Phenotypic switching of populations of cells in a stochastic environment

Peter Hufton, Yen Ting Lin, Tobias Galla

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    In biology phenotypic switching is a common bet-hedging strategy in the face of uncertain environmental conditions. Existing mathematical models often focus on periodically changing environments to determine the optimal phenotypic response. We focus on the case in which the environment switches randomly between discrete states. Starting from an individual-based model we derive
    stochastic dierential equations to describe the dynamics, and obtain analytical expressions for the mean instantaneous growth rates based on the theory of piecewise-deterministic Markov processes. We show that optimal phenotypic responses are non-trivial for slow and intermediate environmental processes, and systematically compare the cases of periodic and random environments. The best response to random switching is more likely to be heterogeneity than in the case of deterministic periodic environments, net growth rates tend to be higher under stochastic environmental dynamics. The combined system of environment and population of cells can be interpreted as host-pathogen interaction, in which the host tries to choose environmental switching so as to minimise growth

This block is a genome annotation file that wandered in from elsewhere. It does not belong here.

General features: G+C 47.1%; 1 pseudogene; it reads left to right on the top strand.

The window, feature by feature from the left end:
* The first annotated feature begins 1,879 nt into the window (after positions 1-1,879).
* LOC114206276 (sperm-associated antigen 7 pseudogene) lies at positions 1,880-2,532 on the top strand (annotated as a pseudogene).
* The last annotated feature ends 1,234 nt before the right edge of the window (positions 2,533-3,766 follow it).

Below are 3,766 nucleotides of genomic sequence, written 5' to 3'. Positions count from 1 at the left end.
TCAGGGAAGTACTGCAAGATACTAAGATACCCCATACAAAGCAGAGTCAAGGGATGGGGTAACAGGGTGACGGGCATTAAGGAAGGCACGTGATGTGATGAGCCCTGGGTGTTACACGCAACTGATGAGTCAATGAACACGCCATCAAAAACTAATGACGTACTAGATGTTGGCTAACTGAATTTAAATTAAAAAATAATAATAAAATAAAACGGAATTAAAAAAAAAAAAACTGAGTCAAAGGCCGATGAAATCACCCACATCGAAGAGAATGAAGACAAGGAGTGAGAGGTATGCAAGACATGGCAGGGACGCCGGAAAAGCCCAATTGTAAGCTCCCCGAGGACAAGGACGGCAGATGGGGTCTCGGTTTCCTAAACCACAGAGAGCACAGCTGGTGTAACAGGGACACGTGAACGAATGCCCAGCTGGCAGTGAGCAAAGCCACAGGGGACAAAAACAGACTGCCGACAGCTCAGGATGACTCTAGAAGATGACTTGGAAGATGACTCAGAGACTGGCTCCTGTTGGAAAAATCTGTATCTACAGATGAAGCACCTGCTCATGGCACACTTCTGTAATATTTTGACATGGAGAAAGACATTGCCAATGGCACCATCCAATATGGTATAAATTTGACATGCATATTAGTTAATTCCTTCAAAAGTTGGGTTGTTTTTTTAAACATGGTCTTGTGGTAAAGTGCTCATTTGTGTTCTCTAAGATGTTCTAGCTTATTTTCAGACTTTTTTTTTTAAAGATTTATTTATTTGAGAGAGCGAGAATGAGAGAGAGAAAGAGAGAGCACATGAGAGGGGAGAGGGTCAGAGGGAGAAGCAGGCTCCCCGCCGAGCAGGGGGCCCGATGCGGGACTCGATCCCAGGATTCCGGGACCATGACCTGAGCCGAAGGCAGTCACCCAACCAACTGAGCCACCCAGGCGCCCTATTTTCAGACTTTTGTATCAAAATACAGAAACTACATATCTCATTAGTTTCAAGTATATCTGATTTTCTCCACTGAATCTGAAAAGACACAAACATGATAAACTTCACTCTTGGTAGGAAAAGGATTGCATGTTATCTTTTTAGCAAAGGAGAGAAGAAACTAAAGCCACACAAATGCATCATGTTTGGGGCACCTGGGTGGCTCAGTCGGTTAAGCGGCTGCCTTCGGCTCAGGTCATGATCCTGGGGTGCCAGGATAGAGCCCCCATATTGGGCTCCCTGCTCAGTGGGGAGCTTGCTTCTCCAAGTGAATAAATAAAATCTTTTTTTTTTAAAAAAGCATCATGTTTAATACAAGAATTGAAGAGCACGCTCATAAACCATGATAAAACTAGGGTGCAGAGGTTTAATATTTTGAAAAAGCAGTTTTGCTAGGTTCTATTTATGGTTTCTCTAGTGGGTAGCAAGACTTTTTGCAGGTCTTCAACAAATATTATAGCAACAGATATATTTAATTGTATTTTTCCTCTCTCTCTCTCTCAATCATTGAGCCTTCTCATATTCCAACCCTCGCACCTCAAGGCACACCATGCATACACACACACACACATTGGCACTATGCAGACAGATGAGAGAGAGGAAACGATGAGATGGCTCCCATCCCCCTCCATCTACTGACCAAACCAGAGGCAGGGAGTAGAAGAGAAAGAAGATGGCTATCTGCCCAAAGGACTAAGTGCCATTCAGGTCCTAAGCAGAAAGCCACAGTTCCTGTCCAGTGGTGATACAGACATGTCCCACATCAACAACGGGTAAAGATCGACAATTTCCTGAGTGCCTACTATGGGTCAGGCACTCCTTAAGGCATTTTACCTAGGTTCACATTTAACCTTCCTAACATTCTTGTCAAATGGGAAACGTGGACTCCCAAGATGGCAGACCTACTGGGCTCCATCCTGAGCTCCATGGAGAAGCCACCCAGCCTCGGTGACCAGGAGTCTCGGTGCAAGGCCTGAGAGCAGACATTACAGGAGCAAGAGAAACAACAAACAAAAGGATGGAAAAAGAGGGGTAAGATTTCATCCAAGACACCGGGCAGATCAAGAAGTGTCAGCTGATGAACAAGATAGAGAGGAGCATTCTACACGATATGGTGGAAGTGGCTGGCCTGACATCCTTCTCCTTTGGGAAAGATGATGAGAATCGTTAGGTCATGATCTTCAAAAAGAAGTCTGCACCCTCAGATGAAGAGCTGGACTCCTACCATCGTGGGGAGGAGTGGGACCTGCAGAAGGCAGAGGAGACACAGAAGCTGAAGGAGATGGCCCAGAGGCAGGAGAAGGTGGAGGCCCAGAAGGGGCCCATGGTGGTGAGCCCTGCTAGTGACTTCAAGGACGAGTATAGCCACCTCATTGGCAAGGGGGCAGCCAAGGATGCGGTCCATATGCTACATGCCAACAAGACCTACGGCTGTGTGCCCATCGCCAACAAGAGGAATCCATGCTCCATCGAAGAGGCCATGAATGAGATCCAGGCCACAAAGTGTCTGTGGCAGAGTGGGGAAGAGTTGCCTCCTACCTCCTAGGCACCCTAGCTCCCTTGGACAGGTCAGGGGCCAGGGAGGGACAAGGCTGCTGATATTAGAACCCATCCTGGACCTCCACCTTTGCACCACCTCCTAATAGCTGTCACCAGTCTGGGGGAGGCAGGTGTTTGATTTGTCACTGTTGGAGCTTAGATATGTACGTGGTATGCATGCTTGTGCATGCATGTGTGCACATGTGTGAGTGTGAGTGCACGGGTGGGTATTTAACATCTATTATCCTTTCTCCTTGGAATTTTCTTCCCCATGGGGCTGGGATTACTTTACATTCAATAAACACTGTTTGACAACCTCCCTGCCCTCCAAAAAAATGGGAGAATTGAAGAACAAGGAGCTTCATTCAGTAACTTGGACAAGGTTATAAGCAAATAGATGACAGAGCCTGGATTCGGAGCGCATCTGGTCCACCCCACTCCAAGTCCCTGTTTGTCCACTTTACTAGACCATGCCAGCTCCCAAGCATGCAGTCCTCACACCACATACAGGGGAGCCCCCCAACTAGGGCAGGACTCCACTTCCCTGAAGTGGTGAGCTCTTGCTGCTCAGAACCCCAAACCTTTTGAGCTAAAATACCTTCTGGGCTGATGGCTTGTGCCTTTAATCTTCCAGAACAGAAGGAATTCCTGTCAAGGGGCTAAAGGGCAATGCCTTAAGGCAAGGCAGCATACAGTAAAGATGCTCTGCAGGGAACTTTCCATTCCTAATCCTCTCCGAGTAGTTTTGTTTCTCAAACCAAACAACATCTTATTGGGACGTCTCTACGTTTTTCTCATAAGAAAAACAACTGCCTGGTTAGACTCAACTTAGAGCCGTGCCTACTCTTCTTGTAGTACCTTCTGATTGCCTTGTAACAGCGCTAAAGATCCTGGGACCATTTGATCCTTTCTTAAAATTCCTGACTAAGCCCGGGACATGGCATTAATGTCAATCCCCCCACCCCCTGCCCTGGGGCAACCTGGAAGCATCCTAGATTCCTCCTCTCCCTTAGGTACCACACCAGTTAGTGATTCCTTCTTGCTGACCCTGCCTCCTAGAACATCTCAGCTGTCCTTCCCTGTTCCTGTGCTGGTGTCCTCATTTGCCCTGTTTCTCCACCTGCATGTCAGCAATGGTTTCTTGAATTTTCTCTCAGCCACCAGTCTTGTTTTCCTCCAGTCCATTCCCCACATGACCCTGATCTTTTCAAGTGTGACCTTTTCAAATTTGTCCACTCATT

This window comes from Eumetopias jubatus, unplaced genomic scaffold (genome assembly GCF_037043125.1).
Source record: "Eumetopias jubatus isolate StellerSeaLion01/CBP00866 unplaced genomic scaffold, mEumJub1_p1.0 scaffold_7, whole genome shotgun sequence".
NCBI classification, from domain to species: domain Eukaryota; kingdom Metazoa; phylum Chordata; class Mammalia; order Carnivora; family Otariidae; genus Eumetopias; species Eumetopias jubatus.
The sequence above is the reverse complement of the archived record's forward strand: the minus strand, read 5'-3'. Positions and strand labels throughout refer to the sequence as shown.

of the pathogen, and in which the pathogen employs a phenotypic switching optimised to increase its growth rate. We discuss the existence of Nash-like mutual best-response scenarios for such host-pathogen games.
    Original languageEnglish
    JournalJournal of Statistical Mechanics: Theory and Experiment
    Early online date8 Feb 2018
    Publication statusPublished - 2018


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